This isn’t about SEO, but about making your website less difficult to find for those already looking for it. I’ll be basing it on experiences and observations of the websites of Norwegian business.
Norwegian businesses seldom include “Norway” anywhere on their pages. It’s such an obvious keyword that it’s easy to forget. Some of that likely originates from thinking, “I’ve got a .no domain. That is a strong signal that my website targets Norway.” While this is certainly true, it doesn’t help those searching for your site.
Machines are, unfortunately, very stupid. Humans have adapted to some degree and search for “web hosting Norway”. That filters out most of the relevant results. I looked at 42 Norwegian web hosting companies’ websites. Almost all failed with few exceptions. The exceptions had either included “in Norway” in copy text or had “Norway” somewhere in their footers. A few were saved by listing customers on their front page that had “Norway” in their names.
I had trouble finding hosting companies based in Norway to host this site. Eventually, I managed to find a few providers only by looking through the categories in the national business registry. It did not even occur to me that these sites would not identify themselves as belonging to Norway on their actual websites. I see one in twenty searches for another site of mine — that geographically targets Norway — contain region-based keywords.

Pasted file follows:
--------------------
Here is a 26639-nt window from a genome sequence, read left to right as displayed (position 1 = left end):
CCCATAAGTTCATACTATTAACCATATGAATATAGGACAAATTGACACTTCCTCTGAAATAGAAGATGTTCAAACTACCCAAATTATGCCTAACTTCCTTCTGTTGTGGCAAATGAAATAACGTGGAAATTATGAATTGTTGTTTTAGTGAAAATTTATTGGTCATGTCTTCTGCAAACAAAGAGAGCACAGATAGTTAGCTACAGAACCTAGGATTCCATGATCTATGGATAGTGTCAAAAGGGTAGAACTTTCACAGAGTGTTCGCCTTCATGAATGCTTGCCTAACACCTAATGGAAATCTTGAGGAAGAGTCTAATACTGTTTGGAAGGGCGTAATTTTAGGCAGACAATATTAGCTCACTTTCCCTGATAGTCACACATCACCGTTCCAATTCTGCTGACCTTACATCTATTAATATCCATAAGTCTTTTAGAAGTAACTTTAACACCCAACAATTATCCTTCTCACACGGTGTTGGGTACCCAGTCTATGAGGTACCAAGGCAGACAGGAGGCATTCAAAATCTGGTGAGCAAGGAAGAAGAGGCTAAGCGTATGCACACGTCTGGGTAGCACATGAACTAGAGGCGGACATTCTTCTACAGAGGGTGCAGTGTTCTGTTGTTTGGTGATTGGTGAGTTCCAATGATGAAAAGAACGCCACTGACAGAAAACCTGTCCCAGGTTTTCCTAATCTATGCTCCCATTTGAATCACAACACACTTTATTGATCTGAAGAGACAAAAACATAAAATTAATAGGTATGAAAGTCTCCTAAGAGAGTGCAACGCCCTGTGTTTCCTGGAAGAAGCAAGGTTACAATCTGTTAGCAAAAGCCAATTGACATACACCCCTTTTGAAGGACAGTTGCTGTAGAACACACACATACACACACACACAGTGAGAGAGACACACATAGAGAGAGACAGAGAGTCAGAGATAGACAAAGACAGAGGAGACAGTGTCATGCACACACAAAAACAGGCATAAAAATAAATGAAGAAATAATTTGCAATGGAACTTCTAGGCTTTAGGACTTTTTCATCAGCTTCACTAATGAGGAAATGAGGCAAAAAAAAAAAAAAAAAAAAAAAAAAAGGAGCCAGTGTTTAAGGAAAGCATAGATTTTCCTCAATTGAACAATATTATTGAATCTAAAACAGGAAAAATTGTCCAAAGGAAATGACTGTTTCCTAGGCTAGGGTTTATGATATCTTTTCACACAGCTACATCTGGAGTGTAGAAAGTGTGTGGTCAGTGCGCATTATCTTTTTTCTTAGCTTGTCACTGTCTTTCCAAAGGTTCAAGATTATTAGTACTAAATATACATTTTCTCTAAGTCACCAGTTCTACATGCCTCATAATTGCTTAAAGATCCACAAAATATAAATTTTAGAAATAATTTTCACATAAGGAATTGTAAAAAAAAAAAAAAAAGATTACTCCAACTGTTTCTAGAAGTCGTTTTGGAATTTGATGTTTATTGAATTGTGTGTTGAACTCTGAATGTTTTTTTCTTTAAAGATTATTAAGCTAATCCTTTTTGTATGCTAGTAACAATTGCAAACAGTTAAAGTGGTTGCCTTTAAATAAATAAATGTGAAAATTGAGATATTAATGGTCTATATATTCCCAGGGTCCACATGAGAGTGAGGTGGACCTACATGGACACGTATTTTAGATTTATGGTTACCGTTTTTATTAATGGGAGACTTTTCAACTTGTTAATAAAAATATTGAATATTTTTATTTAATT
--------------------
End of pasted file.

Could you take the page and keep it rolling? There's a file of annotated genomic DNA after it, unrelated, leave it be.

This is kind of a continuation of my article on how webpages appear less trustworthy without a publication date. Including dates is a good thing. Think of these searches “ebola winter 2014”, “cheap web hosting 2015”, and so one. Including dates aren’t only making your content more trustworthy but also easier to find.
As discussed in my previous article, dates should be included on every page. At the very least, include the date in the copyright notice in the footer. Analyzing my own pages, it would seem search engines give very little relevancy to what is in the footer. Or indeed low on a page. Try to work in the year or even more concrete time factors in other contexts higher up on pages to make them more relevant.
Keep in mind that you should always write for humans. How would you make the location or date relevant to a human reader? Avoid keyword-rich headlines and paragraphs that are unnatural to read. Appending “of 2015” or “in London” at the end of an arbitrary headline seems to be a common method to target geographic regions. Humans prefer “London’s best sushi restaurants” over the more unnaturally sounding “Best sushi restaurants of 2015 in London”. Dates can be included elsewhere in to the design or mentioned in passing.